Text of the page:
A honeypot is a security system designed to detect and counteract unauthorized access or use of a computer system. The name "honeypot" is used in reference to the way the system traps unauthorized users, such as hackers or spammers so they can be identified and prevented from causing further problems.
Honeypots are different than typical security solutions because they intentionally lure in hackers or users with malicious intent. For example, a company may purposely create a security hole in their network that hackers could exploit to gain access to a computer system. The system might contain fake data that would be of interest to hackers. By gaining access to the data, the hacker might reveal identifying information, such as an IP address, geographical location, computer platform, and other data. This information can be used to increase security against the hacker and similar users.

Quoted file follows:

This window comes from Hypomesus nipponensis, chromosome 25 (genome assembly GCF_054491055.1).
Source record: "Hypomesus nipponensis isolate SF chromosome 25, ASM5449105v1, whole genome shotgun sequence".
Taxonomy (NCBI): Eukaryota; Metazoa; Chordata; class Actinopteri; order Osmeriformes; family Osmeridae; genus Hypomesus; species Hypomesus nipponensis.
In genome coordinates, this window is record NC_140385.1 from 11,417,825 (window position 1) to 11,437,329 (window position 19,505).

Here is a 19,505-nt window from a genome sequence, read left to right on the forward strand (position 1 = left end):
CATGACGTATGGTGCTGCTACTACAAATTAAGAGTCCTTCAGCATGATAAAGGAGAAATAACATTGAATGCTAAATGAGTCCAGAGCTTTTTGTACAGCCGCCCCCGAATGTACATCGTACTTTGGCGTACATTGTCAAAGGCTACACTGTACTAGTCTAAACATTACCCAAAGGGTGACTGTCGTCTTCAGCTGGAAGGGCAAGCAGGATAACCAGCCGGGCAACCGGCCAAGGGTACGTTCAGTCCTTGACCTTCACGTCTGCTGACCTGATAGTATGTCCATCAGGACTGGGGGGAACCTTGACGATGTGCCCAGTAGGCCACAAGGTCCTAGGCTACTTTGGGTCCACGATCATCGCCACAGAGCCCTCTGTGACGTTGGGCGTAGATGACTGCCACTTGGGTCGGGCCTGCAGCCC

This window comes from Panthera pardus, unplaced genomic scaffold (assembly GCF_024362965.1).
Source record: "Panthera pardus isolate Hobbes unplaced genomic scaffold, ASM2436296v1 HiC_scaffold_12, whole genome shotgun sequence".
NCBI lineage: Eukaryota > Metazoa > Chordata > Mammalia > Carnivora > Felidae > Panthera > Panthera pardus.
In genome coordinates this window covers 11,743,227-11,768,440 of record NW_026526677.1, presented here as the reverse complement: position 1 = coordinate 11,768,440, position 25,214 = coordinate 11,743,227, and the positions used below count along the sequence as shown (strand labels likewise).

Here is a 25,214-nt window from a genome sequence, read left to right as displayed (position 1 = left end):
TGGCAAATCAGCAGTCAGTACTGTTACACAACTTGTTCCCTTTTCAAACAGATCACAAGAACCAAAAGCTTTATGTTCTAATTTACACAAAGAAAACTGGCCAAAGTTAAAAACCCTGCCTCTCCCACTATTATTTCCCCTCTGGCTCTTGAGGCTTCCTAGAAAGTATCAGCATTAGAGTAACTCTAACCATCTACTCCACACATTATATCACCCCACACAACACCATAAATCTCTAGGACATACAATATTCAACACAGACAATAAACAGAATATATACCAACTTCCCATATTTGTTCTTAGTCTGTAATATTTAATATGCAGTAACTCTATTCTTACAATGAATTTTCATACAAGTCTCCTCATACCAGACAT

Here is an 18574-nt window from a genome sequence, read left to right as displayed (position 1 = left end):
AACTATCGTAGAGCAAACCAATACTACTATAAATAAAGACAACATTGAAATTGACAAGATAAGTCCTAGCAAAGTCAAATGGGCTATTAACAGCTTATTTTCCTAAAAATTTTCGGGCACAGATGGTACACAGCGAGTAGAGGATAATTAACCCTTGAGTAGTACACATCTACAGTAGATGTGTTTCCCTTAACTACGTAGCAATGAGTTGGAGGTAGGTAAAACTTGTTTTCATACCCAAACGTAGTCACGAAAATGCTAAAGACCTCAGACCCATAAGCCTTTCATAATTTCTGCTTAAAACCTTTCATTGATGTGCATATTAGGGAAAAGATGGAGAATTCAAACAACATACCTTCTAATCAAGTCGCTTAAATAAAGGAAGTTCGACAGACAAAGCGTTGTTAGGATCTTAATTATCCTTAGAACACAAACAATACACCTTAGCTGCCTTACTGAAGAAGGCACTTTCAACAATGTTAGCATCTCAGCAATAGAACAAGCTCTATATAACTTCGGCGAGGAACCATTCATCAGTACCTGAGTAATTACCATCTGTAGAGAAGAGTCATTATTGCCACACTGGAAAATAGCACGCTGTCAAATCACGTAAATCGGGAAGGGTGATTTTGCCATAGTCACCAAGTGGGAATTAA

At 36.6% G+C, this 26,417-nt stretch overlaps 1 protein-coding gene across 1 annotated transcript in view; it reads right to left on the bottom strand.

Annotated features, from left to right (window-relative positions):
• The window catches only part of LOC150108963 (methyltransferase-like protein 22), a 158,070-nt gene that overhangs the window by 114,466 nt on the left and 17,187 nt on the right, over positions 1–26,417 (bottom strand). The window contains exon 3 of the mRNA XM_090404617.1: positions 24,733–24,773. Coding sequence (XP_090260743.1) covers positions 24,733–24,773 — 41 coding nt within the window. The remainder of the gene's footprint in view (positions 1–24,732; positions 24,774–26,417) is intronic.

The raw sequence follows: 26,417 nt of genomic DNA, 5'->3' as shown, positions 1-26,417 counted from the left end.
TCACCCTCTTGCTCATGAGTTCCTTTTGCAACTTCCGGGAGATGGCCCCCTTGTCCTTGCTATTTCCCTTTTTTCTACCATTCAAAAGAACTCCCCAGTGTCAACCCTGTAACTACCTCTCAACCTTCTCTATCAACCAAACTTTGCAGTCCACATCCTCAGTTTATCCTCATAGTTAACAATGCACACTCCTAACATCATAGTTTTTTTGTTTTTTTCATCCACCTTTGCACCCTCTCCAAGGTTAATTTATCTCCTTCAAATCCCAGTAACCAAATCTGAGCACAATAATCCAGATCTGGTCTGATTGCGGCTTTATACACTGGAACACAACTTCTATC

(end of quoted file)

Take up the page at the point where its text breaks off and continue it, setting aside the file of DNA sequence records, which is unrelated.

Another example of a honeypot is an email honeypot designed to counteract spammers. It may be configured as a fake email address that is intentionally added to known spam lists. The email address can be used to track the servers and relays that send spam to the honeypot account. This information can be used to blacklist certain IP addresses and domain names in anti-spam databases. An email honeypot can even be used as a counterattack tool, which forwards spam to the email addresses of identified spammers.
While honeypots are an effective way to monitor and protect information systems, they can also be expensive to maintain. Therefore, honeypots are used primarily by large companies and organizations, rather than small businesses. Government and educational institutions may also deploy research honeypots as a means of tracking unauthorized access attempts and improving security solutions.
Updated: September 17, 2013